Tennessee Williams’ A Streetcar Named Desire was a powerful play for its time. Among the play's greatest achievements is the depiction of the psychology of working class characters. In plays of the time, depictions of working class life tended to focus on social commentary or a kind of documentary drama. Williams' play sought to depict working-class characters as psychologically evolved. He tries to portray these blue-collar characters on their own terms, without romanticizing them. The charac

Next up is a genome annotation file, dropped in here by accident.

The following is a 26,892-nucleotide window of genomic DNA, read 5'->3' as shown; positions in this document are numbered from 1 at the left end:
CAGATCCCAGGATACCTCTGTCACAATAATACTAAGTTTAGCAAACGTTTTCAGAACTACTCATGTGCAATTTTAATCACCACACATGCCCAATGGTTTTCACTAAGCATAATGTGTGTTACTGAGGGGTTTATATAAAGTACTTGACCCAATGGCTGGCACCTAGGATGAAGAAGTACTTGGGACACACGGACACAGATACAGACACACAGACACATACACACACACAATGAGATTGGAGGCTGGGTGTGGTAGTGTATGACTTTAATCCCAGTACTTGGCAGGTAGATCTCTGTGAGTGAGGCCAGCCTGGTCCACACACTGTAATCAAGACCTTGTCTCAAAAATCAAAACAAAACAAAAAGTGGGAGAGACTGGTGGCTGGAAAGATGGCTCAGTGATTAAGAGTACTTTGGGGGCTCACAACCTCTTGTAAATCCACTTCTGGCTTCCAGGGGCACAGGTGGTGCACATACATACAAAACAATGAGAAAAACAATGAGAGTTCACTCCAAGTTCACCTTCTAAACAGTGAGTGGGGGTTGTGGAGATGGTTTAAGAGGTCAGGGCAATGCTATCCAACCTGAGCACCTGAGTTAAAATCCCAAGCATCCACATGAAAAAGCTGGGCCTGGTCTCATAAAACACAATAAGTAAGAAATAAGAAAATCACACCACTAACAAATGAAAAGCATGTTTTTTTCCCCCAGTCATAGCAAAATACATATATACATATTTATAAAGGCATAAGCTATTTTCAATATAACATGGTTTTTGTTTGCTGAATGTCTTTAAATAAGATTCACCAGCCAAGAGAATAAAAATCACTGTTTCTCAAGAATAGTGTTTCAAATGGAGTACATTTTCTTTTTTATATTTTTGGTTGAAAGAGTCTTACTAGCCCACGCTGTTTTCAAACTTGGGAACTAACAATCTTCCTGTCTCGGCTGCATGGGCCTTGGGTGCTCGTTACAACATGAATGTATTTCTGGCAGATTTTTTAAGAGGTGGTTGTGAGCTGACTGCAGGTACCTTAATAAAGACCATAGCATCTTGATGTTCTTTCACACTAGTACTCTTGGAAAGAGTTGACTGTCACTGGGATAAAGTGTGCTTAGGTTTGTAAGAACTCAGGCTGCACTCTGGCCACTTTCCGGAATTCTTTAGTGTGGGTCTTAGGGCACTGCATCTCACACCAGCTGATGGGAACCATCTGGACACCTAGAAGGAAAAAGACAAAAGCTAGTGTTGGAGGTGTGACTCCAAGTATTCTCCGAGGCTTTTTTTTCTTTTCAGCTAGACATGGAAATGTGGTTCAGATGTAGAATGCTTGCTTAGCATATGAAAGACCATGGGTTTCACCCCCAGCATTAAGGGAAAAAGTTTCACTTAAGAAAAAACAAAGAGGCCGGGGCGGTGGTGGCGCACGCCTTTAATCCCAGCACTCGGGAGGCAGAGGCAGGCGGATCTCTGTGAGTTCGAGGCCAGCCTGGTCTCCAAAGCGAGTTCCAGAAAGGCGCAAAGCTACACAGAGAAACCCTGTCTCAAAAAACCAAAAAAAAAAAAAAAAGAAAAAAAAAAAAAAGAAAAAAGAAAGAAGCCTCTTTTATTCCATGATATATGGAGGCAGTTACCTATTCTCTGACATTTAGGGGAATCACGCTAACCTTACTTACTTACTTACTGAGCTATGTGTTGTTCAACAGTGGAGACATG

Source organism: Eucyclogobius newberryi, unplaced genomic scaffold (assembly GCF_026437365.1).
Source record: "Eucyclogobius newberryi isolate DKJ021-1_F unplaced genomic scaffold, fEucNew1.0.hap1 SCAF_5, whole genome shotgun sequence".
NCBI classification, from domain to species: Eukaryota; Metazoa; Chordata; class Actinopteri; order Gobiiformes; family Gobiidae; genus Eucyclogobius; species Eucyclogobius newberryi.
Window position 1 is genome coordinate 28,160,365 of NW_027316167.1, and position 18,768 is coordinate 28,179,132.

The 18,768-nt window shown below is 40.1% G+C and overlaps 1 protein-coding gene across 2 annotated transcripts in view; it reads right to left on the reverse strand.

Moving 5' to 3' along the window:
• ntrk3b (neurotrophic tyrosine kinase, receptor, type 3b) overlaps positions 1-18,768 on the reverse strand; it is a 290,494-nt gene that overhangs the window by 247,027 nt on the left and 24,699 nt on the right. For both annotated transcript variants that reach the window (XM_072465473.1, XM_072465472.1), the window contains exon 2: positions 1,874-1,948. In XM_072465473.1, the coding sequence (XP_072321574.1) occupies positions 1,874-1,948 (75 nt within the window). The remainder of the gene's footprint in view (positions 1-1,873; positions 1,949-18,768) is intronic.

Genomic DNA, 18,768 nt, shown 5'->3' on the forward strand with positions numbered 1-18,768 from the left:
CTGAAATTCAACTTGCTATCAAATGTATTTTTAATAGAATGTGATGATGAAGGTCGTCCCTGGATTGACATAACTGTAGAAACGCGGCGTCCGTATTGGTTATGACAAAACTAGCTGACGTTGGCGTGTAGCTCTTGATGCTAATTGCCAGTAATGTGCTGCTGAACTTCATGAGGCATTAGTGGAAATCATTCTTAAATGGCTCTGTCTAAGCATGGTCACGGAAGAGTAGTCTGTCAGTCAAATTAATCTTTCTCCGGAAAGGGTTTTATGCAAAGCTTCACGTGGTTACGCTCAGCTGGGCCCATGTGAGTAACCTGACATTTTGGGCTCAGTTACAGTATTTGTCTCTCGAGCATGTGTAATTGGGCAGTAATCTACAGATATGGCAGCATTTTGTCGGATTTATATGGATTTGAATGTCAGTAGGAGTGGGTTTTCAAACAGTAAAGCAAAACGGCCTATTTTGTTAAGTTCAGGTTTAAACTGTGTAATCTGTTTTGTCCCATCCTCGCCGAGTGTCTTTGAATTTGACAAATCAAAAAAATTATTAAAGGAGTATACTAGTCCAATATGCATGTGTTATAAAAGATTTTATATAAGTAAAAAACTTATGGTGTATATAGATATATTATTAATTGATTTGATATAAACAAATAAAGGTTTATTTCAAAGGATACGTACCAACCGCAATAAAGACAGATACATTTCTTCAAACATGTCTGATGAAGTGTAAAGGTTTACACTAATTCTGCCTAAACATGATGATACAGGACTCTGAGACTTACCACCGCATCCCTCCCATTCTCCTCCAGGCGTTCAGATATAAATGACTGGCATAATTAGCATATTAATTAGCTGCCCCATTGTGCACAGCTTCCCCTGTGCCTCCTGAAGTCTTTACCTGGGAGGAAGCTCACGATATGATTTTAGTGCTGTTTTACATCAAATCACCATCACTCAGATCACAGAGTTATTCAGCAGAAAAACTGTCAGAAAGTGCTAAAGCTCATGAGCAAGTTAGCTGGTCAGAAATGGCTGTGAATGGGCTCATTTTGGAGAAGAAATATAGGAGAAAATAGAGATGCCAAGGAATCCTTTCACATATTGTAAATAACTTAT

ters Blanche DuBois and Stanley Kowalski are prime examples of how Williams illustrates human psychology and emotion. She focuses on this so much that she falls in the end. Stanley represents a very unrefined man, an idea of man untouched by civilization and its influences. She dwells in illusion; fantasy is her primary means of self-defense, she has nothing else to turn to. Blanche is a character possessing relatively low self-esteem. He has the ability to be incredibly cruel, in fact he is merciless, and knows no remorse for his brutal actions. Stanley has the psychology of a primitive man; it is represented well through the actions he performs in the play, especially his actions towards Blanche. Stanley reveals the psychology of humans in a different manner. She depends on male admiration for her sense of self-esteem. The psychology of humans is illustrated by Blanche"tms frail psychological state. Stanley"tms active hatred towards Blanche is evident throughout the play, especially in his birthday gift to her, his sabotage of her relationship with Mitch, and his raping her. Human psychology in A Streetcar Named Desire is not represented as an innocent thing; on the contrary, it is more so represented as a tool that aids people in committing unspeakable acts. She cannot deal with the truth head on, so she retreats to her fantasies, which protect her from the tragedies that she has had to endure. Blanche has the psychology of a needy woman; she wants to be loved, but can never attain it.